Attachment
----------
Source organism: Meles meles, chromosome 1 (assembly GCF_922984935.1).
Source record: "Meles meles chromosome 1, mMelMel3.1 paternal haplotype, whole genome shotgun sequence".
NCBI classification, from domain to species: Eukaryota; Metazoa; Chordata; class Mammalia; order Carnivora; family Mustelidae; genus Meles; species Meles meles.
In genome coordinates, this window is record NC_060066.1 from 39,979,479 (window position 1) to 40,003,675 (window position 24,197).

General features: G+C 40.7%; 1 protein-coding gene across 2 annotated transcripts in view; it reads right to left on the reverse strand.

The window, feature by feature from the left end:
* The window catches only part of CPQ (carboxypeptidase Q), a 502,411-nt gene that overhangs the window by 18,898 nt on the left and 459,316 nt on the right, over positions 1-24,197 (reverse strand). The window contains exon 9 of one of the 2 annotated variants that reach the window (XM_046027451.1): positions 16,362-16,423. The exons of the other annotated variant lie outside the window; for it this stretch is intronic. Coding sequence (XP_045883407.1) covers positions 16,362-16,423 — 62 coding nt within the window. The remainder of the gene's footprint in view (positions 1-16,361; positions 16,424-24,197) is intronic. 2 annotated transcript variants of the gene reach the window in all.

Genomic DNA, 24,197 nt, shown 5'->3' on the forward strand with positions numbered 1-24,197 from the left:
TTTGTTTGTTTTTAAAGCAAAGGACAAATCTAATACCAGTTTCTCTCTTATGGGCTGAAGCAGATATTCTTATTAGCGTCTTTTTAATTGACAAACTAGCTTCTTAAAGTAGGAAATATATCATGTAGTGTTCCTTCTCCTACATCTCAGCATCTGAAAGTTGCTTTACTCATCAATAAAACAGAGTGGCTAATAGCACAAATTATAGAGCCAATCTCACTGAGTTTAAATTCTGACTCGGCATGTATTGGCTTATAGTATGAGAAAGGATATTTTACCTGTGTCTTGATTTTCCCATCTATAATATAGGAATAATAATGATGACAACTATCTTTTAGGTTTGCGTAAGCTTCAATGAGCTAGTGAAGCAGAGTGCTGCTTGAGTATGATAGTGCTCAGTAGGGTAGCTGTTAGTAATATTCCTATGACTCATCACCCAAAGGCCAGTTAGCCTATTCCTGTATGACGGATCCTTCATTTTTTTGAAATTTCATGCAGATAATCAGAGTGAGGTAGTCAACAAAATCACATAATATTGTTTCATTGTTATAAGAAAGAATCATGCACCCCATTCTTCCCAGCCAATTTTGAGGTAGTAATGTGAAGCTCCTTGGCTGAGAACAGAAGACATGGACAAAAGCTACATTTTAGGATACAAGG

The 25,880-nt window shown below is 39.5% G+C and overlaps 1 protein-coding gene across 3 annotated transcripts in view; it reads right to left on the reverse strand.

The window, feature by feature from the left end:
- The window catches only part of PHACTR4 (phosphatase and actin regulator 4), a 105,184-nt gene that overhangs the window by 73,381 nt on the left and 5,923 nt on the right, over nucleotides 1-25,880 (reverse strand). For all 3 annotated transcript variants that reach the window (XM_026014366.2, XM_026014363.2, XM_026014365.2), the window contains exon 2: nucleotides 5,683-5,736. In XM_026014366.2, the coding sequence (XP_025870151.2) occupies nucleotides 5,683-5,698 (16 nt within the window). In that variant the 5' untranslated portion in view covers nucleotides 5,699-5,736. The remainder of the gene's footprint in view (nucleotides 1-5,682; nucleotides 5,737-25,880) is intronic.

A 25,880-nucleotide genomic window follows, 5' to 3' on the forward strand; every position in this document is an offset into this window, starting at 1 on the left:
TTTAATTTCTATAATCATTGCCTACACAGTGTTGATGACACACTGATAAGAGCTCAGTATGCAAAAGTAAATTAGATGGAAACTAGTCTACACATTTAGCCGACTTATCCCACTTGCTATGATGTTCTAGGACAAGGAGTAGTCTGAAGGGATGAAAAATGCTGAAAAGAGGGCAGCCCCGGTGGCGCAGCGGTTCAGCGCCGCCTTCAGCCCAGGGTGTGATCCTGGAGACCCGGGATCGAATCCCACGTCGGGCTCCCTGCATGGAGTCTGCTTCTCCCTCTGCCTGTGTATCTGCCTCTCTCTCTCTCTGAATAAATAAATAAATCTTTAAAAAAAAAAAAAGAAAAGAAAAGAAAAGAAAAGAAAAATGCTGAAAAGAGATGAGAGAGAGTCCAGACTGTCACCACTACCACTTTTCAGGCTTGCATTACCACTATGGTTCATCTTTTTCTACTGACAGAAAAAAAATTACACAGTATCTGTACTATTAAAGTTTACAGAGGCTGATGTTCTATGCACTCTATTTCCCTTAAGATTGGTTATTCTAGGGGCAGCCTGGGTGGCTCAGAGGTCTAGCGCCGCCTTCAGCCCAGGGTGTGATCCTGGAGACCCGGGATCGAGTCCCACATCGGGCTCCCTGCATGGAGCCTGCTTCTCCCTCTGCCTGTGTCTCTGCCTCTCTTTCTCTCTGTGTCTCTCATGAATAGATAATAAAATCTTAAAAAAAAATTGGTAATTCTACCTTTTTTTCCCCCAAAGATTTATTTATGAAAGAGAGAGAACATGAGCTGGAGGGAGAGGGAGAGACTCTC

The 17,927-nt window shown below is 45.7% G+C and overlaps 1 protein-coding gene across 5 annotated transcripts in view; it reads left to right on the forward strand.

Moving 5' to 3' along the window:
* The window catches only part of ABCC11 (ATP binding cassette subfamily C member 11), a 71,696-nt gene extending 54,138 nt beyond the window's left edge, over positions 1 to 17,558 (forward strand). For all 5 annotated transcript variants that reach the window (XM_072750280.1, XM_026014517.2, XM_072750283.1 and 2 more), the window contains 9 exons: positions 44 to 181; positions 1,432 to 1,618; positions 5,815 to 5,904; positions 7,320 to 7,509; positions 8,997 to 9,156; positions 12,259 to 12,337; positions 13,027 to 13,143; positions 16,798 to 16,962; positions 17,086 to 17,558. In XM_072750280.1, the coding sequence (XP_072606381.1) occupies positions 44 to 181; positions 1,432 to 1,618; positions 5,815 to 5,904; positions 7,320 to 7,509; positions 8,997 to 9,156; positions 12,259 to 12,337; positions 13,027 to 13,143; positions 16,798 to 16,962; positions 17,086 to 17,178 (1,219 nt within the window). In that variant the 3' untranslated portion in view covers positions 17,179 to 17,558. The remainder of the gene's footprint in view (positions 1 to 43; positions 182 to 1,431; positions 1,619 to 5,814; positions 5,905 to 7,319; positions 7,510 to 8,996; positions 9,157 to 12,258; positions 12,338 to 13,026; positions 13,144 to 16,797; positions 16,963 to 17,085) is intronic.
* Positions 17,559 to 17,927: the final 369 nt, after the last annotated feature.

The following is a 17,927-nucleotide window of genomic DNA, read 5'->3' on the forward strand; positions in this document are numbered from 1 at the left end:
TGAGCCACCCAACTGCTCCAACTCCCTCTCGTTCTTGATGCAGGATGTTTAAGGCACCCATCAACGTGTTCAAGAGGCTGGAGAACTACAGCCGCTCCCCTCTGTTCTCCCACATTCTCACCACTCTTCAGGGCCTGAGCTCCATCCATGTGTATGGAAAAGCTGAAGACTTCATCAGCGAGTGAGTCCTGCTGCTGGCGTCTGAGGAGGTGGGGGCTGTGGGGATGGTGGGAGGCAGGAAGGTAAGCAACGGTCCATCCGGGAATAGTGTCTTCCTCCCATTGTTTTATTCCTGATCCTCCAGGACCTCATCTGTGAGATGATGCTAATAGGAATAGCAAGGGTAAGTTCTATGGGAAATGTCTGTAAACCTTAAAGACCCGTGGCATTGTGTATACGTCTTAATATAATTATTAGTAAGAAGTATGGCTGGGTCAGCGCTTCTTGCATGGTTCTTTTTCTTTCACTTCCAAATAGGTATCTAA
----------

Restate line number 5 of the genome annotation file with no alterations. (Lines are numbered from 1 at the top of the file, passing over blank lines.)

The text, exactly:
General features: G+C 40.7%; 1 protein-coding gene across 2 annotated transcripts in view; it reads right to left on the reverse strand.